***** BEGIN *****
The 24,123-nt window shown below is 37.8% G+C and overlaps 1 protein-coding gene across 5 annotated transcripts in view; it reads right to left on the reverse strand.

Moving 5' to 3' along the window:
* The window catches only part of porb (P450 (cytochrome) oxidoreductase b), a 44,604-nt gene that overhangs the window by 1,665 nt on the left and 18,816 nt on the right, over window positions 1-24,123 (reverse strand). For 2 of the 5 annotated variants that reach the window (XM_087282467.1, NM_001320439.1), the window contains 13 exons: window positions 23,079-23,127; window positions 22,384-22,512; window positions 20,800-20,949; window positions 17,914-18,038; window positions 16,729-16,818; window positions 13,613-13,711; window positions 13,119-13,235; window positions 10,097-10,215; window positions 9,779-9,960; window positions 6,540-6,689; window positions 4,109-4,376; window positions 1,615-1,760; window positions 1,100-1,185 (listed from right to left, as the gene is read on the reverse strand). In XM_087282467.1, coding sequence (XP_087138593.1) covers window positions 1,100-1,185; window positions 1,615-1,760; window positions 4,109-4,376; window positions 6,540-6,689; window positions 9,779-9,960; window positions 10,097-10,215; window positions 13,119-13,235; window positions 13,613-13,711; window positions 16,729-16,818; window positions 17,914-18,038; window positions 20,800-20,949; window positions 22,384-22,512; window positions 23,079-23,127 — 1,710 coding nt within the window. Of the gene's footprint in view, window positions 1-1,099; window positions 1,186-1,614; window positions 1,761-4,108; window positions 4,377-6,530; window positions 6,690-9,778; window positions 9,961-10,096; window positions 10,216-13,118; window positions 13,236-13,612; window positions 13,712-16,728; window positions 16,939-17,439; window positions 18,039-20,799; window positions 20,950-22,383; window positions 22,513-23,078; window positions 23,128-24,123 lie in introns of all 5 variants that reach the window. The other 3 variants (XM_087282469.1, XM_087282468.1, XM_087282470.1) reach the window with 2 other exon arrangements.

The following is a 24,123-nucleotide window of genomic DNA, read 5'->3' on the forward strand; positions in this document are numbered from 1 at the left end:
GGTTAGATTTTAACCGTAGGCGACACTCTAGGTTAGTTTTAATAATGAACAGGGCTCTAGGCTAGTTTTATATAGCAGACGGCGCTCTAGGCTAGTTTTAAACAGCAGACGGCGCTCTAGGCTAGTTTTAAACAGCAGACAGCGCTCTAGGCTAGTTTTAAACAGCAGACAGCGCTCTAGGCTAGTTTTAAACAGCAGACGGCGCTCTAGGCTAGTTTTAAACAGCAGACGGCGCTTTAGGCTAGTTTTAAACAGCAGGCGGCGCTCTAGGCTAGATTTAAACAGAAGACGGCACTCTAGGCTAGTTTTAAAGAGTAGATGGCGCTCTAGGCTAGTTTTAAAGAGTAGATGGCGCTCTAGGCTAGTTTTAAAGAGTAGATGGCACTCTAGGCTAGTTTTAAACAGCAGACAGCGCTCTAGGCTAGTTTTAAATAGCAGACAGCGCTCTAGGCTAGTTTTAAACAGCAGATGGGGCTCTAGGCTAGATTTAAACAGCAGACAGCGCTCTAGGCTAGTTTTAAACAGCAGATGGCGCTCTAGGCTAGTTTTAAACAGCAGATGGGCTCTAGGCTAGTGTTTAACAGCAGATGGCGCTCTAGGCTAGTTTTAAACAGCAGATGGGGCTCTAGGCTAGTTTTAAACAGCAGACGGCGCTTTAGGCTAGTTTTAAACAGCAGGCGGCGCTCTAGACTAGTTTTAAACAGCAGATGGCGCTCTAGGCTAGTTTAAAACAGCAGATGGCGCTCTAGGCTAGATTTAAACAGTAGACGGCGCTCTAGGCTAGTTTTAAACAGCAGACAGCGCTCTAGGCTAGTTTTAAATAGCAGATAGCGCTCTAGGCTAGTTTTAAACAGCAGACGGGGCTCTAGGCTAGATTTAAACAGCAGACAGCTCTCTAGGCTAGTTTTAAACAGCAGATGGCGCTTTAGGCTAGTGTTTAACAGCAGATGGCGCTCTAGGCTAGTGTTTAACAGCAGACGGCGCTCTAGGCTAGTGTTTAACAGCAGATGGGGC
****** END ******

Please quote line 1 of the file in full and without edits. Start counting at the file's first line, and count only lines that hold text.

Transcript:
The 24,123-nt window shown below is 37.8% G+C and overlaps 1 protein-coding gene across 5 annotated transcripts in view; it reads right to left on the reverse strand.